DIRECTOR: Lasse Hallström

CAST: Josh Gad, Dennis Quaid, KJ Apa, Bryce Gheisar, Juliet Rylance, Peggy Lipton, Britt Robertson, John Ortiz, Kirby Howell-Baptiste, Pooch Hall, Luke Kirby, Logan Miler

RUNNING TIME: 120 mins


BASICALLY…: A dog (Gad) finds itself reincarnated continuously over decades, during which it uses that time to find its ultimate purpose in life…


You don’t even need to see A Dog’s Purpose to know that it’s catnip for dog lovers, designed specifically to make them go “aww” every other minute as a canine does something cute or adorable. In that regard, there’s no doubt that if you have a burning love for dogs then this is your cup of tea and dog biscuits, but for everyone else this is as saccharine and schmaltzy a film that you would expect out of an animal-centric family film like this.

Throughout the film, we follow a dog (given a voice via narration by Josh Gad) as it’s reincarnated as several different breeds over the course of multiple decades, starting off as a little puppy that’s almost immediately euthanized (within the first few minutes as well, so that’s a cheery way to kick things off), and then as a retriever named Bailey, who is adopted by young Ethan (Bryce Gheisar) and his family, and lives with them until old age sets in. Then, he’s back as a female German Shepherd police dog, owned by a Chicago police officer (John Ortiz), and then later as a little corgi by a lonely woman (Kirby Howell-Baptiste), and then finally as a Saint Bernard who eventually comes across Ethan at a much older age (Dennis Quaid).

It’s no spoiler to give away that much about the plot, because not only was much of it telegraphed in the film’s trailers, but you could predict these plot twists and moments of drama coming a mile away, because it’s some of the corniest, clichéd material this side of a Nicholas Sparks adaptation. The whole movie certainly has the feel of one of Sparks’ stories, only if there was a talking dog with the voice of Olaf from Frozen all throughout it, and much like one of those types of films it is as manufactured and sugary as the most frosted marshmallow in existence. It constantly plays to audiences’ emotions regarding animals, specifically of the canine variety, so whenever a moment involving a dog happens that’s desperately aiming for tears, the tone is set as though it’s the most heart-wrenching thing you could possibly imagine, but it doesn’t work because the manipulation tactics are extraordinarily easy to identify, and it just feels cheap instead of actually being heartfelt and legitimately sad. It’s made a little more unbearable because the dogs in this movie are legitimately adorable, and when they are shown as being on death’s door (it’s not a spoiler to say that the dog(s) die in this, otherwise there wouldn’t be much of a plot or a hook) it’s the cinematic equivalent of that Pound Puppies toy line where they forced you to buy the cute puppy toys otherwise it gets put down, which again is emotional manipulation of the highest order.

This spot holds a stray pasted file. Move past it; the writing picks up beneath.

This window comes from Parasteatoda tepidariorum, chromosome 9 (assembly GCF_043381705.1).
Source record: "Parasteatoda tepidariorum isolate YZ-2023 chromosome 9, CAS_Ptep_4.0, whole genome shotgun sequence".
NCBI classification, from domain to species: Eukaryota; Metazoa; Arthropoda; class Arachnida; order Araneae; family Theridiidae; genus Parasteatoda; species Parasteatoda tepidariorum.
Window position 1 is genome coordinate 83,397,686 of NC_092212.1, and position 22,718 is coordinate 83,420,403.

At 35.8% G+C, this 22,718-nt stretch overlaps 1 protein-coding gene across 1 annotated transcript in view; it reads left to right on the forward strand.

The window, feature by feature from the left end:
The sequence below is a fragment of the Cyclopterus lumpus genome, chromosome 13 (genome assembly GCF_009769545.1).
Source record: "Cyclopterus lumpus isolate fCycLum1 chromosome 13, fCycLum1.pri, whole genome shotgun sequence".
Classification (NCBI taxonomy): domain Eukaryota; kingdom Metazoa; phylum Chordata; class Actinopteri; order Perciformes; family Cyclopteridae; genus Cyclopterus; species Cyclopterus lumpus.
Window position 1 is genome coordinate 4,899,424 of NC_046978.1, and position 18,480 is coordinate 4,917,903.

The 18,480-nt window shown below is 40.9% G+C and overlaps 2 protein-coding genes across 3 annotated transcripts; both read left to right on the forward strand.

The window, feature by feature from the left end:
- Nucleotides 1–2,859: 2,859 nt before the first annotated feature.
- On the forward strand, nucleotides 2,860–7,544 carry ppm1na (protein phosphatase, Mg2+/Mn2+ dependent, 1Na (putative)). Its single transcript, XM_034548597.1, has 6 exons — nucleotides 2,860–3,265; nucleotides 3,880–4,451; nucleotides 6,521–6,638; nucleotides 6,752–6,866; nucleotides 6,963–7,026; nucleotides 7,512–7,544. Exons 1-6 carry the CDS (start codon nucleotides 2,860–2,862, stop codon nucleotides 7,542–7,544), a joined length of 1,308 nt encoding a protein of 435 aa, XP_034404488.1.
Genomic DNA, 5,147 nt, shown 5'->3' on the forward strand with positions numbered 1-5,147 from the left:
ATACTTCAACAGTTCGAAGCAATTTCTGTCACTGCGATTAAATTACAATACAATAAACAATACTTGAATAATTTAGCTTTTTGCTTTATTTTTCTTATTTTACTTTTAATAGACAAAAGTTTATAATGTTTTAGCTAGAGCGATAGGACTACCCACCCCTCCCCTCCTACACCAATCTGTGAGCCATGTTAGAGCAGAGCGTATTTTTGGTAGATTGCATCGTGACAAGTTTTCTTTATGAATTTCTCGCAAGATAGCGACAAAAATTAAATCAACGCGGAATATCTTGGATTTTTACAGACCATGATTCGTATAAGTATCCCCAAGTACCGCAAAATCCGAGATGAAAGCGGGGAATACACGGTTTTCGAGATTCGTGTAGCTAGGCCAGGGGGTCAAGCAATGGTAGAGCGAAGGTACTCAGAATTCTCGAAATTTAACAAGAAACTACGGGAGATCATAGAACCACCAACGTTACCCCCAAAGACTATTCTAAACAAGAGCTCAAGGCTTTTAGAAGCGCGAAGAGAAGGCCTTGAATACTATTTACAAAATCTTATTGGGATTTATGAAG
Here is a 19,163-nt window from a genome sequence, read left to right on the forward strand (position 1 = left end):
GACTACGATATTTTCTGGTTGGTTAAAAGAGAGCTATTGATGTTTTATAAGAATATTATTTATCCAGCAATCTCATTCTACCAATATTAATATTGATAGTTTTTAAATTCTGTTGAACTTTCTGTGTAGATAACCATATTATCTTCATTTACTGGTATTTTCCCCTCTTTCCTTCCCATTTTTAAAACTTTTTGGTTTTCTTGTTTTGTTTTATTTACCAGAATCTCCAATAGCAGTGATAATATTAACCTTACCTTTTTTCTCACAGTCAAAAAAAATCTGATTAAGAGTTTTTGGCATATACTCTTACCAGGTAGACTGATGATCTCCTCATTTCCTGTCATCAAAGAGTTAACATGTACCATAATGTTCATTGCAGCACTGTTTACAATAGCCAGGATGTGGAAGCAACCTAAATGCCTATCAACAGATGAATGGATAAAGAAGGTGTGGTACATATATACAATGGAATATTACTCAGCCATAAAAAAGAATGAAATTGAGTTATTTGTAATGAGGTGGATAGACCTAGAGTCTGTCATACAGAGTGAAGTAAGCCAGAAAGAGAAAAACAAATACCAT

I can definitely understand why some people would be put off by Josh Gad’s voice constantly showing up to provide the dog(s)’s inner monologue, but he didn’t really annoy me that much; what DID annoy me was the dialogue he was given to speak into a microphone, because it fits the awkward tone-deaf feel of the movie perfectly. You would have a pretty serious scene involving the dog and one of his many owners, but then it’s ruined by a line that Gad is reading that’s about him as the dog wanting to scratch its own butt or feeling gaseous after eating too many hotdogs. It’s not Gad’s fault necessarily, he did what he could with the material that he was given, but the script was just so syrupy that no actor could really give it much gravitas to make it sound at least a bit more refined and dignified.

As for that controversial behind-the-scenes video with one of the stunt dogs being forced into a pool of water to swim around in as part of a major scene, it’s certainly debateable as to whether that was the best call to make by its handler, but it’s no more horrifying than some previous instances of on-set animal mistreatment such as The Adventures of Milo and Otis or Heaven’s Gate, and plus it’s already been disproven by the American Humane Association so there’s no reason to investigate it any further.

Bottom line is, if you’re really into dogs and just want to see them do their thing on-screen for a couple of hours, then this is absolutely for you. Other than that, A Dog’s Purpose doesn’t really have much of a purpose in your life other than to make snarky comments all throughout (for instance, it was directed by someone who was literally called Lasse), and if that’s more your thing then you’ve found your own purpose with this film.


A Dog’s Purpose is designed specifically to please dog-lovers, but for everyone else it’s a saccharine and schmaltzy animal drama with manipulative tendencies and a clichéd script that not even Josh Gad can save.